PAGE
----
Your guide might find, when he looks for the land that the local person who most likely owns it,

is going to react very upset and can be violent- sorry- they don’t like us to claim the land.


In conclusion, unfortunately, not too much success.

But if you can to go and visit that would be terrific to do such a Journey.


Best regards


LOGO tarbut 2015-EMAIL

Peninah Zilberman

Canada 1-416-781-0330

Romania + 40-74-414-5351

Israel 972-54-228-8141




I am a retired lawyer from Texas. I had a German client, who emigrated after WWII,  who was contacted By a distant cousin to sign a deed because heirs were trying to sell a small apartment building in Dresden. We hired a very large international law firm with offices in Germany. Since they were an american firm, they had ethical duties to worry about.

so, search for a large international law firm in the same area as the property and write to see what they can do. They should charge a small retainer to check into it. If they can get something for you they will ask for more money. They probably will not work on contingency, as that is rare overseas. If they think it is a bad case, they should say so. Important that they have offices in US to protect you in case of trouble. Good luck. We got net of 200,000 dollars for her one sixty fourth share.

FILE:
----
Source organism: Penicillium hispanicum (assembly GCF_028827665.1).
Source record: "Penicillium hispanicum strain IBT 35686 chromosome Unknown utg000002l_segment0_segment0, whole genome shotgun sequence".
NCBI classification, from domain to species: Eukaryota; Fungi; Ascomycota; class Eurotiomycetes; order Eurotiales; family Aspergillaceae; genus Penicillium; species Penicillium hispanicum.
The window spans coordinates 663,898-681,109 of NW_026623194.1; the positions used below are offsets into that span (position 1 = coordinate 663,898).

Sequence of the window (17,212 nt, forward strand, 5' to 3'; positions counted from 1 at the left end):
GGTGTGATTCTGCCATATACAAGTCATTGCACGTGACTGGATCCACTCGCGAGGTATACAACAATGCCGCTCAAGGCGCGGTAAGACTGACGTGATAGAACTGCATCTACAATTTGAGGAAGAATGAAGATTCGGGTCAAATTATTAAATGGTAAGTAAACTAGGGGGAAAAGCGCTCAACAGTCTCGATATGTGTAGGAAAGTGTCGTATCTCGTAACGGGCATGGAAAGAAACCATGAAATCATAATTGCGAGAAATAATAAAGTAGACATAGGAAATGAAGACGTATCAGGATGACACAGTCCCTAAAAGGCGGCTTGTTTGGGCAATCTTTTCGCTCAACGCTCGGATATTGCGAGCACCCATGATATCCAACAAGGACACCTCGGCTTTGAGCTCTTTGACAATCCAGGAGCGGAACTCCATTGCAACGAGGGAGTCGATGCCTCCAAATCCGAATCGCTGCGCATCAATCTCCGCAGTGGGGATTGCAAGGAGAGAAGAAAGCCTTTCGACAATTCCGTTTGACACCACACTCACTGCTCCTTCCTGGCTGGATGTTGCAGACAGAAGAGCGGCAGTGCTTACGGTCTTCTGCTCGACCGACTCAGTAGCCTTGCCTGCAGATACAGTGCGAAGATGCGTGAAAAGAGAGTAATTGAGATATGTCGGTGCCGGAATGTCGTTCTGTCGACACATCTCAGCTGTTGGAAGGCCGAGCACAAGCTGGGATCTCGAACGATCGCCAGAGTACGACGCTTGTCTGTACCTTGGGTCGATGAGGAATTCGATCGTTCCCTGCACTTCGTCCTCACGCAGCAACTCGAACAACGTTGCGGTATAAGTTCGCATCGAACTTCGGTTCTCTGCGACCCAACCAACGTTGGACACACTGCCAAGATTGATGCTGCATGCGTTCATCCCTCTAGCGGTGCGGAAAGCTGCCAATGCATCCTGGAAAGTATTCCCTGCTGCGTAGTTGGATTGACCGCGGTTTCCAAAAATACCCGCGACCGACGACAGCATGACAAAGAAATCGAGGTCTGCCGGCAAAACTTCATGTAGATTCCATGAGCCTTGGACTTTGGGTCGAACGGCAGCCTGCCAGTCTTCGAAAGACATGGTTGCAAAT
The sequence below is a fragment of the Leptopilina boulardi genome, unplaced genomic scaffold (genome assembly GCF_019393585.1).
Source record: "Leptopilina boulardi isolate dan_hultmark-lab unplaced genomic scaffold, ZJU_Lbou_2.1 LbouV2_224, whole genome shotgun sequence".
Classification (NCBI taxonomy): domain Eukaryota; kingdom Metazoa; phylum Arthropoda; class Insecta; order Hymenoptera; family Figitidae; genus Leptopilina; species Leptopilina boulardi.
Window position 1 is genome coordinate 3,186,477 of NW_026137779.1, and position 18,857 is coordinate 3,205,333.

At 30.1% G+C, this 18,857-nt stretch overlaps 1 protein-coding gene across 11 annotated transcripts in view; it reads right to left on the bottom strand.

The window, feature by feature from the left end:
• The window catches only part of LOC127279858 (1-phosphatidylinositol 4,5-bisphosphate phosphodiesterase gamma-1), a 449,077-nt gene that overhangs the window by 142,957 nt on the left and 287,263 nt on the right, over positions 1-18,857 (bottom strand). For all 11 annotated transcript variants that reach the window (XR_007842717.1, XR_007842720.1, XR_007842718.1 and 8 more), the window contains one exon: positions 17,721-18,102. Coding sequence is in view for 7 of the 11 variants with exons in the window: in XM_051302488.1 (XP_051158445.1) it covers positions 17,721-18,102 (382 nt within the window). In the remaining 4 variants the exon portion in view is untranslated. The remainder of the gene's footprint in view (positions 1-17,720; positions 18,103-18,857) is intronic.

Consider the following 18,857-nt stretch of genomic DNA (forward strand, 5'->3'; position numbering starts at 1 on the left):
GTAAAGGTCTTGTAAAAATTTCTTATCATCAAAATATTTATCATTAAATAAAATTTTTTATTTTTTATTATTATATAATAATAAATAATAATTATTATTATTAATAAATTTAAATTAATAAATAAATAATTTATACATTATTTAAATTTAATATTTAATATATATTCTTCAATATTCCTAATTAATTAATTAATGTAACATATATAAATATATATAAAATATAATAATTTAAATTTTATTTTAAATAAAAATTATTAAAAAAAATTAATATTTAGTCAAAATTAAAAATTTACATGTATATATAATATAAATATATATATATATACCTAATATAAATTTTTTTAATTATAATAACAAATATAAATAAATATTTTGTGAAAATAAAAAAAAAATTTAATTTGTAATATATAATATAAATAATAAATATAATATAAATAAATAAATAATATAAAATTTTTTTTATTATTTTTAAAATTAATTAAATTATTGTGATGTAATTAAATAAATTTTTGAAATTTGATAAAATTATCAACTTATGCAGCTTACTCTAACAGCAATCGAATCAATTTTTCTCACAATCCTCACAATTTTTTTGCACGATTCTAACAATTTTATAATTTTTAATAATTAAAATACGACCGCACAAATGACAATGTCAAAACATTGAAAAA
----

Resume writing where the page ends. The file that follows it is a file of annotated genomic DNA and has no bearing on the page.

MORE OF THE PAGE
[unsigned]   <Arneschonb@...>

Moderator Note:  Signature: Please include your full name at the end of your email. It’s helpful, but optional, to include your location and any names and towns you